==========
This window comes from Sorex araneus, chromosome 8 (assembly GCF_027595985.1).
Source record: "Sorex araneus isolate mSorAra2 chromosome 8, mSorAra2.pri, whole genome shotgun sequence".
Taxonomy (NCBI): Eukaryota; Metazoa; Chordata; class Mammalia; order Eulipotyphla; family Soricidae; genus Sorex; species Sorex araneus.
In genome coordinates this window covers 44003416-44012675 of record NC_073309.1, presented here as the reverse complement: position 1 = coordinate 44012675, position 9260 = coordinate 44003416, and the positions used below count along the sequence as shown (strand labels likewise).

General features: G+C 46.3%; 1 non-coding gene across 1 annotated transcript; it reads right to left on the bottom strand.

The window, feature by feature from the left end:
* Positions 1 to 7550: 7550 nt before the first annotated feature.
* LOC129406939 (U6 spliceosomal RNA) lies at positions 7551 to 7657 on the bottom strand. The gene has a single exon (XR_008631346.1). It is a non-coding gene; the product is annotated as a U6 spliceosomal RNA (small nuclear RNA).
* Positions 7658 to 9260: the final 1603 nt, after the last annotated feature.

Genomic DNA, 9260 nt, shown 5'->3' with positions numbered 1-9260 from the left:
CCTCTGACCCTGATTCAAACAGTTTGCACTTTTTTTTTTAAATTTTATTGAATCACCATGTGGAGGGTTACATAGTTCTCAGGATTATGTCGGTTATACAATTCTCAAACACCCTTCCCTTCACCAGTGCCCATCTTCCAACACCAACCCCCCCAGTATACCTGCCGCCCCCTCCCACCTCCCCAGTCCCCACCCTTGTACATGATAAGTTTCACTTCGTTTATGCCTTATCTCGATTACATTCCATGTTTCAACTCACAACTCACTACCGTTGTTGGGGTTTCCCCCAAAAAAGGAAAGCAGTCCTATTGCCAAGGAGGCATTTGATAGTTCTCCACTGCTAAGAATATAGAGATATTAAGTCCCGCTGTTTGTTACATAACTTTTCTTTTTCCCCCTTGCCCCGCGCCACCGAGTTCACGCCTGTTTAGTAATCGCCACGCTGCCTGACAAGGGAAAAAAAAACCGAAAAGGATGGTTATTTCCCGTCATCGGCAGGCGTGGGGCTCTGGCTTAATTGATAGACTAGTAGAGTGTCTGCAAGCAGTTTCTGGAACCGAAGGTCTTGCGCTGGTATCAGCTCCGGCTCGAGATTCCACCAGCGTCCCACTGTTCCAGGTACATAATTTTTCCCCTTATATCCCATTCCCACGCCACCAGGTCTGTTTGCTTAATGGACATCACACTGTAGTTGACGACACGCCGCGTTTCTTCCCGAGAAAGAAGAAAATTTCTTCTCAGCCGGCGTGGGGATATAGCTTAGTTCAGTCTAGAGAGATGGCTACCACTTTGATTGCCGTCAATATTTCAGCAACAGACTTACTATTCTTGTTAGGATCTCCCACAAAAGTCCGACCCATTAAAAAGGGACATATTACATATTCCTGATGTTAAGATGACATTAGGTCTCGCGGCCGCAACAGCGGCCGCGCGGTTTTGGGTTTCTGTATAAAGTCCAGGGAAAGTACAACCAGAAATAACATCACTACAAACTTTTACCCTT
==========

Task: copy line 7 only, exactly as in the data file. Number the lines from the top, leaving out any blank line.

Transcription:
* Positions 1 to 7550: 7550 nt before the first annotated feature.